15 May 2013 | krocheav
Europe com'a America
This fascinating title 'Night Unto Night' was perhaps an American film ahead of it's time. In the late 40's you might expect Europe and Britain would be more prone to produce works with the themes found in 'Night'. Maybe this explains why the film was better received outside the USA.
It's a serious story written by Philip Wylie, also known for 'Island of Lost Souls', 'When Worlds Collide', etc. Here we have a story that reaches into the darkness of the human condition, uncovering the vulnerable surfaces that either hold us together or tear us apart. Obviously, after producing this film Warner Brothers did not quite know what to do with it so, shelved it for over a year. It's more along the lines of the socially conscious stories that First National Pictures were unafraid to make in the 30's IE; 'Heroes For Sale' etc. The screenplay adaptation by Kathryn Scola, who had earlier worked on 'The Glass Key', 'A Modern Hero', etc, has a sharp edge to it, bringing to life Wylies' troubled characters quite nicely. The two European female imports do very well in vastly different character turns. Swedish Viveca Lindfors is near perfect as the haunted feminine lead, while Danish Osa Massen plays her superficial, vampish sister to the hilt.
American Producer Owen Crump, while not generally well known, was himself not unfamiliar with making films in Europe. He is also known to Write: "Zeppelin" 71, ~ and to Direct: "The Couch" 62. The weakest link in this production lies with his allocated Director, Don Siegel. This was only Siegel's 2nd feature and he was not up to the material. Siegel tended to be more suited to the simple 'shoot em up' Eastwood type films.
Visually the film is absolutely stunning. Cinematographer John Peveral Marley who's known for all time classics such as the original 'Count of Monte Cristo' - 'Suez' - 'Night and Day' etc, crafts a treat for the artistic eye with his eerie floating camera, spiraling along dark stairways and over glistening waters. Marley is ably supported by Art Director Hugh Reticker ('Humoresque' etc) who creates a darkly Gothic look and feel to the interiors of Lindfors' rambling beach front house. Also adding a strong sense of mystic mood is Franz Waxmans' music, conjuring up the building torment of the two suffering leads.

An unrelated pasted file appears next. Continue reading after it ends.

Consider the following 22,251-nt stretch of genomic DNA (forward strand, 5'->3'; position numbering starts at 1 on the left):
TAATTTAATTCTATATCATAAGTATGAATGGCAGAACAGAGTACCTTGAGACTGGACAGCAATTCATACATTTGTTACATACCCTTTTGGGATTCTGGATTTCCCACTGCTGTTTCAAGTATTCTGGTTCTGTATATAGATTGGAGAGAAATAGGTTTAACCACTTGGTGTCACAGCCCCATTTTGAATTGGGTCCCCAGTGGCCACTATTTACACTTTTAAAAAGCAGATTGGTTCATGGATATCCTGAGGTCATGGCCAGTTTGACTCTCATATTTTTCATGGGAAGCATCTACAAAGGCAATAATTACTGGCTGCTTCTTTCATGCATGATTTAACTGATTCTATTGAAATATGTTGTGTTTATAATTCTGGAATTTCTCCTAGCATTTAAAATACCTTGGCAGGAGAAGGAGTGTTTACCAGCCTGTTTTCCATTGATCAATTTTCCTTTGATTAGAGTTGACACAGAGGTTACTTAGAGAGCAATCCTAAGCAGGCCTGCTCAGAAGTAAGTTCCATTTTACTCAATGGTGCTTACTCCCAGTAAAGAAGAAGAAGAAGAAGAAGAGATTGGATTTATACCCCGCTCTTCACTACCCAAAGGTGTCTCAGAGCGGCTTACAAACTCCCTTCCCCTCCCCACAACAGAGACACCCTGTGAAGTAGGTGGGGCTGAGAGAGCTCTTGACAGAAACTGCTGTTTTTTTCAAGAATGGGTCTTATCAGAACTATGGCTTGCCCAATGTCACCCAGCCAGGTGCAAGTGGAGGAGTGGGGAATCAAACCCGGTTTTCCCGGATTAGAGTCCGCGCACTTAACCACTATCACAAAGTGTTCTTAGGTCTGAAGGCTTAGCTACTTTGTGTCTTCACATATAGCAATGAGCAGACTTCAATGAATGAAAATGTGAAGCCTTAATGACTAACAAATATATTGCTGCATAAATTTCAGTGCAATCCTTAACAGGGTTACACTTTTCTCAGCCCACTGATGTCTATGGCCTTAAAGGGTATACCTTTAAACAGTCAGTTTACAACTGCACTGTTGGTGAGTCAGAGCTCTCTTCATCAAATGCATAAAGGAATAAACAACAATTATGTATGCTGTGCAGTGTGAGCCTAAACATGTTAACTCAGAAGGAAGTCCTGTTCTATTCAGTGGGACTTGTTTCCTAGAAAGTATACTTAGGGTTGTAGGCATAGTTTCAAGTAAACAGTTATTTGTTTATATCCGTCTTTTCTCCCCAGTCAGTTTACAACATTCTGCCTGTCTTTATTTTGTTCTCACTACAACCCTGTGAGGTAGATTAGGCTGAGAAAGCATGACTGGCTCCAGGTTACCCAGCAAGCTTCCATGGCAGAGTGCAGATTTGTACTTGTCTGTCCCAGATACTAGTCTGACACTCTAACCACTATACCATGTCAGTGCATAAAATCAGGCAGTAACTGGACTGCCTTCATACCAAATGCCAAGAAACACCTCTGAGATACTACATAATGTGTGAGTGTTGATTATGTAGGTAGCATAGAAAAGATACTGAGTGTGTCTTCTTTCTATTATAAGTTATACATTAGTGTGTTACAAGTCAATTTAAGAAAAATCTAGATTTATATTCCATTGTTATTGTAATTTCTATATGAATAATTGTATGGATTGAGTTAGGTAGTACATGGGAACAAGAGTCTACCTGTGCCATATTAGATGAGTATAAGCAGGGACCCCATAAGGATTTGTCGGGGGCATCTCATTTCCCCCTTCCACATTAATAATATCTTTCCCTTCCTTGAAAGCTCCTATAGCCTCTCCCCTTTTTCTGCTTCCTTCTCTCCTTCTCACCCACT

Acting honours should go to Broderick Crawford for his strong portrayal as Reagans newly found Artist friend, he's a man who shuns commercialism and offers sympathetic spiritual support to both leads. If it's action you want, you wont get it here. Thoughtful viewers should find rewards if they approach it as a soul searching character study. If this was not meant to be 'A grade', then in so many ways it certainly is. Watch for Craig Stevens, TV's Peter Gunn, who two decades latter would again work for Producer Owen Crump in the 1967 theatrical feature version of 'Gunn'. Recently, at two private film appreciation group screenings of Night Unto Night (with an audience mix of young and older viewers) when the film ended, there was a round of enthusiastic applause, and much discussion followed ~ ninety percent said the film was quality melodrama of the 'superior' kind. Most also said it's one of the best performances they'd seen from Reagan, I have to agree. This unfairly dismissed film is highly recommended for lovers of late 40's romantic noir. Ken Roche......